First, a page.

Bitcoin SV team fixes vulnerabilities that affected multiple Bitcoin blockchains
In its tireless dedication to making Bitcoin SV (BSV) the most secure, professional cryptocurrency and blockchain on the market, the Bitcoin SV Node development team are always on guard. As a part of that effort, the team, working with respected security audit firm Trail of Bits, recently caught three medium severity vulnerabilities in the BSV software (the reference implementation for Bitcoin SV) resulting in a high overall risk rating. The Bitcoin SV Node team did not itself create the vulnerabilities but likely inherited them from the Bitcoin Core (BTC) software and the Bitcoin ABC implementation of Bitcoin Cash (BCHABC), and immediately moved to fix them. The Bitcoin SV Node team also responsibly disclosed the bugs to other competing Bitcoin development teams – such as Bitcoin Core, Bitcoin ABC and Bitcoin Unlimited – so they could also fix the vulnerabilities in their code.
In a recent press release,the Bitcoin SV Node team and the Bitcoin Association detailed the three vulnerabilities, which have already been fixed by the February 11 version 0.1.1 release of Bitcoin SV Node. All three weaknesses in the code would have allowed bad actors to overload the network and node processors with useless packets, potentially overloading the system with traffic. It should be noted that the potential damage would not leave businesses or users at risk of losing any funds or transactions.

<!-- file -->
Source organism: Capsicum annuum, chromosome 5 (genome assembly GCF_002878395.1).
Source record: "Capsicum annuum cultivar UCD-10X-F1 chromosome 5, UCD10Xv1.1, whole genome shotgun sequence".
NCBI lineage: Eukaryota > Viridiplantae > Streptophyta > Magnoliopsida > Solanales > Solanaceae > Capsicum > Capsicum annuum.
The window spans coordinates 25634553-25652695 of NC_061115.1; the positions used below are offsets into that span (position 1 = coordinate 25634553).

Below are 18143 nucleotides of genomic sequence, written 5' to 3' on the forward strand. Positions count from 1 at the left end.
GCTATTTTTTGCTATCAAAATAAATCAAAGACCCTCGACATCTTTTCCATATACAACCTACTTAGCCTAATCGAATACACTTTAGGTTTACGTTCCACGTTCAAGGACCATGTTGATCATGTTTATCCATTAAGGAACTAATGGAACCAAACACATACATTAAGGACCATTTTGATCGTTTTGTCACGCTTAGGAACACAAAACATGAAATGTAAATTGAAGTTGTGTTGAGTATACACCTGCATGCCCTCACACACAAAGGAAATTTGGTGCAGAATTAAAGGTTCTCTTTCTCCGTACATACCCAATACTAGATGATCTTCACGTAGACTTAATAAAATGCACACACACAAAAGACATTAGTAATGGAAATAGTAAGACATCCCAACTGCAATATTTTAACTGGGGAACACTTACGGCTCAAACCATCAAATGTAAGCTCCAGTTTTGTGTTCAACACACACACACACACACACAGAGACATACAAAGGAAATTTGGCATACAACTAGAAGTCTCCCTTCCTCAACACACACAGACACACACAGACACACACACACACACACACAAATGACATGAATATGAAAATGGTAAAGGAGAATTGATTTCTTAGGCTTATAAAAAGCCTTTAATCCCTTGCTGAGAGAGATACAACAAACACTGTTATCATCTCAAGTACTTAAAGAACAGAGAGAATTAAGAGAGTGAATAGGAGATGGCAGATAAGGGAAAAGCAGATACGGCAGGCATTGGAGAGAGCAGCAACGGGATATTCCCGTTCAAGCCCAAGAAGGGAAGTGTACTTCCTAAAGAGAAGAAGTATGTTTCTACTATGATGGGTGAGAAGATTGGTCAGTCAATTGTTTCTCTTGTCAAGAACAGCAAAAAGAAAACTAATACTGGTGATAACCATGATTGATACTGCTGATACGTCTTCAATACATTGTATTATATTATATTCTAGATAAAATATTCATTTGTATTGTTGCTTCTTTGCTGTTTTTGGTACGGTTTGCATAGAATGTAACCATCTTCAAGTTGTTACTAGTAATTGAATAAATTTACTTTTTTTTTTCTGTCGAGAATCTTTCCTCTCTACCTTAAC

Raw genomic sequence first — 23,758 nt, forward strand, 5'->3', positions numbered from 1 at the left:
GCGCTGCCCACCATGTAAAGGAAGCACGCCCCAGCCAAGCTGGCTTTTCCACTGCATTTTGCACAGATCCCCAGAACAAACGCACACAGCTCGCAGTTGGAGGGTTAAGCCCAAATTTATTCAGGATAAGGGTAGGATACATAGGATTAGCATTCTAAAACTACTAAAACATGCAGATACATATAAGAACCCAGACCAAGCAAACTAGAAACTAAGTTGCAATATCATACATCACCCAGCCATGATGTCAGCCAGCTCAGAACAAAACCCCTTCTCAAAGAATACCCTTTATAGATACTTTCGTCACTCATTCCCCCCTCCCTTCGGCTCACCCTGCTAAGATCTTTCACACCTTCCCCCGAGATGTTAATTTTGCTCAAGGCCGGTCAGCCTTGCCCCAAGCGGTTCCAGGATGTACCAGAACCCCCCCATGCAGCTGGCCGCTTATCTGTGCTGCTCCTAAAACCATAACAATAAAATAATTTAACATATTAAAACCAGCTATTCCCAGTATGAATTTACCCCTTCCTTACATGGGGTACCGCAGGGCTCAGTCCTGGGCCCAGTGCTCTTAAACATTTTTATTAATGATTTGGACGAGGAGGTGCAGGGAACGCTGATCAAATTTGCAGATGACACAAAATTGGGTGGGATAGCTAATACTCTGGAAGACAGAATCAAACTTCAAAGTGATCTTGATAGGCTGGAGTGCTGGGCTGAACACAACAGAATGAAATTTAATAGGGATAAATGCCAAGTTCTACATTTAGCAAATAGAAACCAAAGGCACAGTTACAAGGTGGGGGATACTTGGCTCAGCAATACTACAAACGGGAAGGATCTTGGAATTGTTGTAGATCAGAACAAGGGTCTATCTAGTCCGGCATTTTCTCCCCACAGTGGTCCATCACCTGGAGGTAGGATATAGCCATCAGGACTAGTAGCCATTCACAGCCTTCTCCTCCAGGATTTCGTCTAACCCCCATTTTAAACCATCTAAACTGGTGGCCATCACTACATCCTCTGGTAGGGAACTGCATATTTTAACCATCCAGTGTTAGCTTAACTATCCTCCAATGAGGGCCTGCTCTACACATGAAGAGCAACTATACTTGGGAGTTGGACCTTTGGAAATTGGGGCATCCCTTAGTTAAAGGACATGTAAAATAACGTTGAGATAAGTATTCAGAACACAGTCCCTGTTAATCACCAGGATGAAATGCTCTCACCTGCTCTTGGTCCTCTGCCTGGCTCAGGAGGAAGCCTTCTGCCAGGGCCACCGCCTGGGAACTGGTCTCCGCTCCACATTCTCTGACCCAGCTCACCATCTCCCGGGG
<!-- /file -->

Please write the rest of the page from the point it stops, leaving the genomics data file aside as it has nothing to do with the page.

This is a great catch by the teams involved. Although a slow and crippled network might be par for the course for BTC because of its inability to scale, overlooking this weakness harms adoption and enterprise use cases for cryptocurrency.
Keeping the BSV environment secure and efficient is part of the routine for the Bitcoin SV Node implementation team. Steve Shadders noted in a January podcast that every piece of Bitcoin SV code goes through a process of error checking to ensure the BSV network does not get exposed to harm.
In this case, a comprehensive security audit, funded by CoinGeek, helped catch the vulnerabilities. Daniel Connolly, Bitcoin SV Node Lead Developer, commented:
“By organising this security audit (with funding by CoinGeek) and by sharing the results in a responsible and secure manner, the Bitcoin SV Node team, nChain and our partners at CoinGeek demonstrate our commitment to increase the quality of Bitcoin software and professionalise the engineering process.”
By finding the weaknesses, the team not only improved BSV, but also confidentially informed the BTC and BCHABC developers so these other competing Bitcoin implementation teams could also fix the same vulnerabilities in their code before the bug discovery was made public. That best practices approach and benevolence are further proof of BSV’s aim to be a more grown up and professional cryptocurrency and blockchain.
The Bitcoin Association’s Founding President Jimmy Nguyen remarked, “The results and improvements exemplify how the Bitcoin SV Node team is taking steps to prepare Bitcoin SV to have the reliability needed to become the world’s new money and the global enterprise blockchain. It also demonstrates that Bitcoin SV is now leading the Bitcoin industry, even helping other projects that deviated from the Satoshi Vision for Bitcoin.”